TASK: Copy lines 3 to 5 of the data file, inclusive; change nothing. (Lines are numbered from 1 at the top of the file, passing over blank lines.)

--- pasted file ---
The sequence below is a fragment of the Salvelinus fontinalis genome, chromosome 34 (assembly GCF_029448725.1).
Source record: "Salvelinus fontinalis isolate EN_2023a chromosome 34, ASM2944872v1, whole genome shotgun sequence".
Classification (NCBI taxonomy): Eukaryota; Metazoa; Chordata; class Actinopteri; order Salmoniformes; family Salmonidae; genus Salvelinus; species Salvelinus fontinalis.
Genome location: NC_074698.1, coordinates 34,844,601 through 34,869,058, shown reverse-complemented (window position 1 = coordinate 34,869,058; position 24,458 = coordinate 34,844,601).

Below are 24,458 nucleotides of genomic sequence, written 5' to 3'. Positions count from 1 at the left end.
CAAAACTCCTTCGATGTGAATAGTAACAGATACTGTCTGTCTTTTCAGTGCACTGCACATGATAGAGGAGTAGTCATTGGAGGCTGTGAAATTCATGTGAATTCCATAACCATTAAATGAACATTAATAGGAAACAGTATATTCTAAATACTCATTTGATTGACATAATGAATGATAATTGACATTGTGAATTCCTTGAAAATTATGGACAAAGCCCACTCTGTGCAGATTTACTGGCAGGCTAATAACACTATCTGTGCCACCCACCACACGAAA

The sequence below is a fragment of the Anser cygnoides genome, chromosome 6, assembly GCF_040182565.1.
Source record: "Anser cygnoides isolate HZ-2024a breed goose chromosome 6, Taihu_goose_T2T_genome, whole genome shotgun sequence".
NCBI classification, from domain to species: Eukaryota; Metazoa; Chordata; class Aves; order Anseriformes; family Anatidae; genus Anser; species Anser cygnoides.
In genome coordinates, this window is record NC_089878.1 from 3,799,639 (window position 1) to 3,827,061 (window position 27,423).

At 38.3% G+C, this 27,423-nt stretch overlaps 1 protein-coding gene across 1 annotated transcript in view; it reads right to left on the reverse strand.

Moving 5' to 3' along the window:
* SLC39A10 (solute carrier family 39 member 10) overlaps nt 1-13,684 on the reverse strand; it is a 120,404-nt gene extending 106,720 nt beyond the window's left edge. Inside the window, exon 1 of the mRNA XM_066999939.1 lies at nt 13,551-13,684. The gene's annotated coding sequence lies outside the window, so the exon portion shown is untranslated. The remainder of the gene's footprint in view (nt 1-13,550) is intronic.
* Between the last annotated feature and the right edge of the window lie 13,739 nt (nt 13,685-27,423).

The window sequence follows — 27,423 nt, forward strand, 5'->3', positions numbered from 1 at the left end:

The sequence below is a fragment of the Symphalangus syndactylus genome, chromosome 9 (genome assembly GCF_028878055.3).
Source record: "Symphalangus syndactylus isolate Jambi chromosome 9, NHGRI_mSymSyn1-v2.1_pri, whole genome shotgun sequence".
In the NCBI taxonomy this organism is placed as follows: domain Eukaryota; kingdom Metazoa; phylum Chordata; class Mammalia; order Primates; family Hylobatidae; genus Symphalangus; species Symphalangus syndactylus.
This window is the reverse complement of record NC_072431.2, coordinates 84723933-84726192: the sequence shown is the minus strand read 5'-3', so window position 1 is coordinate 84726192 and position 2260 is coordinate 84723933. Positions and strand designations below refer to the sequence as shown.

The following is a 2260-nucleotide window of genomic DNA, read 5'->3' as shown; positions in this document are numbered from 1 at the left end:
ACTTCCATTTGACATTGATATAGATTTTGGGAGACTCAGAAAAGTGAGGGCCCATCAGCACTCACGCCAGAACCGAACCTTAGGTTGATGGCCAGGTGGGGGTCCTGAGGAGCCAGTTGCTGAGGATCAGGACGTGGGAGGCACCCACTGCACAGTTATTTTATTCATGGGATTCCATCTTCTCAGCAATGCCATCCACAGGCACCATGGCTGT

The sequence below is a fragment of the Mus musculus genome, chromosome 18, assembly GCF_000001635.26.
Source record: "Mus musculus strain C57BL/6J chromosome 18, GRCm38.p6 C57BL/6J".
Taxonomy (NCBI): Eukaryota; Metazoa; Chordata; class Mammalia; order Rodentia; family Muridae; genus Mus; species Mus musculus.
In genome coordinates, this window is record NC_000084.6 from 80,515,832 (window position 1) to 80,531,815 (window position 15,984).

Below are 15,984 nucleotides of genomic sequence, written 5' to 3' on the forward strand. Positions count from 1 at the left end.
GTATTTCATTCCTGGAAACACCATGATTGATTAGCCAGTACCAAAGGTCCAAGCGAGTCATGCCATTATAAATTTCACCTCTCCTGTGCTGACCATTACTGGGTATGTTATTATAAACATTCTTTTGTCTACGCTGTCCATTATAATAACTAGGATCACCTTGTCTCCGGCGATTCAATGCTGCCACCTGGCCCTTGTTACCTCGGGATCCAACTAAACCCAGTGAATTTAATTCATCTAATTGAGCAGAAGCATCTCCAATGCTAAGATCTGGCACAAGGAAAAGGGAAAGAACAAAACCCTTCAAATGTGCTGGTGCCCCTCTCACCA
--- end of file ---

Classification (NCBI taxonomy): Eukaryota; Metazoa; Chordata; class Actinopteri; order Salmoniformes; family Salmonidae; genus Salvelinus; species Salvelinus fontinalis.
Genome location: NC_074698.1, coordinates 34,844,601 through 34,869,058, shown reverse-complemented (window position 1 = coordinate 34,869,058; position 24,458 = coordinate 34,844,601).

Below are 24,458 nucleotides of genomic sequence, written 5' to 3'. Positions count from 1 at the left end.